Inflatable Canoeing Adventures - Buy this eBook!

Most of us can relate to the fun we had canoeing at summer camp when we were young. But that was nothing compared to the experience of whitewater kayaking that came next for me. I have always loved canoeing, though it always seemed difficult to participate. It has only been in the last decade that the development of inflatable canoes has made a big difference. You can more easily access rivers, you can store a canoe in your car, you can even take them on a plane. They are very light, very cheap, with little loss of functionality. Perfect for weekends away or campervan holidays. Social networking was the other big change. You can now use Facebook, etc to join canoeing adventures in your local region or abroad.

Inflatable Canoeing Adventures eBook - download the table of contents here for this eBook - available for just $US7.95. See my Inflatable Canoeing blog.

Thursday, September 17, 2009

Gas guidelines for NZ campervanning

If you are thinking of buying a van or bus in NZ and converting it into a campervan then you might want to read the following rules on the matter. Gas-powering your appliances remains one of the best options for running campervans, particularly for smaller vans, given its high energy density. Other options to consider are:
1. Outsourcing - Using external services, e.g. Showers at your local public or private swimming pool or public beach facilities. Cost: Free, or up to $4.00. Of course you can live hand to mouth, shopping daily at Countdown or New World, so you don't need to refrigerate perishables. NZ is a fairly cool climate anyway.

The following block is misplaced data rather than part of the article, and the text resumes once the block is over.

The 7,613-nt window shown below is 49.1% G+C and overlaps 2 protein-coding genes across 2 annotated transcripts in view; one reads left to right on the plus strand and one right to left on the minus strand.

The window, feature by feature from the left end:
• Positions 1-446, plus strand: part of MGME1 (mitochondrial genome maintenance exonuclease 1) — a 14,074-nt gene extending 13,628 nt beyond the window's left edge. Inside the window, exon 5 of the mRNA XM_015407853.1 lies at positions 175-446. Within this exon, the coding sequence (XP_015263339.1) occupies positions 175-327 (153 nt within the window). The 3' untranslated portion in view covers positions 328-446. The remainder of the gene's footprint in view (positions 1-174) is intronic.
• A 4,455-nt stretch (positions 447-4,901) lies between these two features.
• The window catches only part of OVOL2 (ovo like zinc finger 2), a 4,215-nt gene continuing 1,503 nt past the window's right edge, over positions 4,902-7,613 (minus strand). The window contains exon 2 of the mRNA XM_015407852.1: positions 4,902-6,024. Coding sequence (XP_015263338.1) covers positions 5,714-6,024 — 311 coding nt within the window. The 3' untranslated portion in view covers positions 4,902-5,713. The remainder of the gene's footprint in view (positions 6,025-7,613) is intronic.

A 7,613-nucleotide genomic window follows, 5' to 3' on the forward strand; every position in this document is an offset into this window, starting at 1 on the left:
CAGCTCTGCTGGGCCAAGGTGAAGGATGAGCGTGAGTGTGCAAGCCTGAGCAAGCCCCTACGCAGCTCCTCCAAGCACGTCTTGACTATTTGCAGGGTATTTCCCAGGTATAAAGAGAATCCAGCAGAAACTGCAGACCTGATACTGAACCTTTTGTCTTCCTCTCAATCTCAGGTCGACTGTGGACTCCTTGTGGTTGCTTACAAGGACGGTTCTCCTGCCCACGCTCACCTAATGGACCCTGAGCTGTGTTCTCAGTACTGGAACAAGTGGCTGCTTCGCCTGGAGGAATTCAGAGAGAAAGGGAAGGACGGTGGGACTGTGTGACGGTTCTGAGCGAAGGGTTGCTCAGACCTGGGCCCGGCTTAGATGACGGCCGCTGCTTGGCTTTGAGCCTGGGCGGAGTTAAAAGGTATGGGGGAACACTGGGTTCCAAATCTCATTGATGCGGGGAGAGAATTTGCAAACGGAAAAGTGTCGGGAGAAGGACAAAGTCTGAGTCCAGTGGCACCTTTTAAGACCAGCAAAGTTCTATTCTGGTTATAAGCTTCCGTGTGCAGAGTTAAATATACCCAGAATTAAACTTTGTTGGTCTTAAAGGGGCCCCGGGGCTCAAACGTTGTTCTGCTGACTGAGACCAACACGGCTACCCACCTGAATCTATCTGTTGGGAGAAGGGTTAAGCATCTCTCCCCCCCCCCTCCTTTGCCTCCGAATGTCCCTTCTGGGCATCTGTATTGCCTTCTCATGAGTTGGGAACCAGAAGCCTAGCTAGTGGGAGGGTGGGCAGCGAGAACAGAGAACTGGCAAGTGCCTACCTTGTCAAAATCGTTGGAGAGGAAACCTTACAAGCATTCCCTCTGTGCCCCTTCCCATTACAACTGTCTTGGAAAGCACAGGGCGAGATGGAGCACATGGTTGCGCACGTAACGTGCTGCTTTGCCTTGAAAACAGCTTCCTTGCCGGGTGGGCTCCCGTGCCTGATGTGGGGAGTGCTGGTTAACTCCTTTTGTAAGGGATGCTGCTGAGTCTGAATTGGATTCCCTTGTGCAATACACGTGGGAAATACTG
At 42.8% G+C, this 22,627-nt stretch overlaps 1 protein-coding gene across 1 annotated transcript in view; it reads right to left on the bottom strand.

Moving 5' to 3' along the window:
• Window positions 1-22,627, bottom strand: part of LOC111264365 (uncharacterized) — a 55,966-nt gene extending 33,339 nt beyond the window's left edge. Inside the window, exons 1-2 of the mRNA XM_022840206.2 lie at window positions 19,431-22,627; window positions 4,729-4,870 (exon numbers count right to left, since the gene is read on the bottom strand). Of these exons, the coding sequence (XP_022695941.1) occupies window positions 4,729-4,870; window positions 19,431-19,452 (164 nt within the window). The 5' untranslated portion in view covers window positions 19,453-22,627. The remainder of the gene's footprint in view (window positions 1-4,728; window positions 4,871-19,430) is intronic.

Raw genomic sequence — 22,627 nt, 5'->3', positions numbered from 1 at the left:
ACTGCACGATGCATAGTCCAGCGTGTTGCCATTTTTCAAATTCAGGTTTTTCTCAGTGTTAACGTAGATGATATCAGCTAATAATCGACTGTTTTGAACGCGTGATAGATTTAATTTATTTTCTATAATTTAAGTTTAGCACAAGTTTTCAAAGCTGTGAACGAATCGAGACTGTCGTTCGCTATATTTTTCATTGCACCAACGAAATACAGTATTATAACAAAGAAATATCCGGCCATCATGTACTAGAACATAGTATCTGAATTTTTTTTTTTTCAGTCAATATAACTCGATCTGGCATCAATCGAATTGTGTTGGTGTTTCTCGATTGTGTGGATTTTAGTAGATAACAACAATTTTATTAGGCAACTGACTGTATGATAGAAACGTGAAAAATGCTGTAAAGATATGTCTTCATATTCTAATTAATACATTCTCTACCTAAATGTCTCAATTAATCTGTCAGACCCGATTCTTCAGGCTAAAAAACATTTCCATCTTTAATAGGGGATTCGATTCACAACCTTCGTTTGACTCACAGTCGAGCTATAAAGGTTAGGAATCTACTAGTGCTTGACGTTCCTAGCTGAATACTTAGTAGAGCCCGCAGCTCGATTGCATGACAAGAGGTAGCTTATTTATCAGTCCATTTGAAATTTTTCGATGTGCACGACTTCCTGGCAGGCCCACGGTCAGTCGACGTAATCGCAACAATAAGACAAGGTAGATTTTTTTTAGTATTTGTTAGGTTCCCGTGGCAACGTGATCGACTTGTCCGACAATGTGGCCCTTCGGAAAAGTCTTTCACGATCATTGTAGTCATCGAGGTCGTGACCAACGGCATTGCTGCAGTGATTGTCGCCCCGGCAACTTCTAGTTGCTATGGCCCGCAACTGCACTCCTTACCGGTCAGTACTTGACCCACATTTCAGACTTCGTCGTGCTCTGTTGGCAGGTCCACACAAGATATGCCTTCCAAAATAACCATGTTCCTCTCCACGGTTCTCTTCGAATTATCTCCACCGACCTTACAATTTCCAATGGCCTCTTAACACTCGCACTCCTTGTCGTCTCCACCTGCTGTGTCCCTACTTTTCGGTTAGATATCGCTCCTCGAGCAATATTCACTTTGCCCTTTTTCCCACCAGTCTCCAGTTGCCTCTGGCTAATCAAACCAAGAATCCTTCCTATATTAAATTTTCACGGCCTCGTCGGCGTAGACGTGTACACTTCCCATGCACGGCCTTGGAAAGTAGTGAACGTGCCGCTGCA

2. Fuel cells: There is a new gas-fired fuel cell available in the USA which will greatly improve energy use by campervans because fuel cells offer up to 50% electrical efficiency, thus reducing the amount of heat loss.
3. Solar energy can be an attractive solution for larger campervans, though its not the best solution given its seasonal limitations and still low conversion efficiency. These are not such an attractive option, as batteries are also expensive.
4. Mains power: The other source of power is mains supply. This makes sense if you are taking short trips, but for long distance travelling it really does not make a lot of sense. You can use the mains supplies from campervan parks but you will pay a premium for it. This option only makes sense if you are going to stay there anyway, say for the security.

Expect in the next 2 decades some new combustion engines to be developed which will offer greater fuel efficiency. There is a lot of money going into research these days. The US Dept of Energy is throwing money at technology companies to develop new products.
Andrew Sheldon

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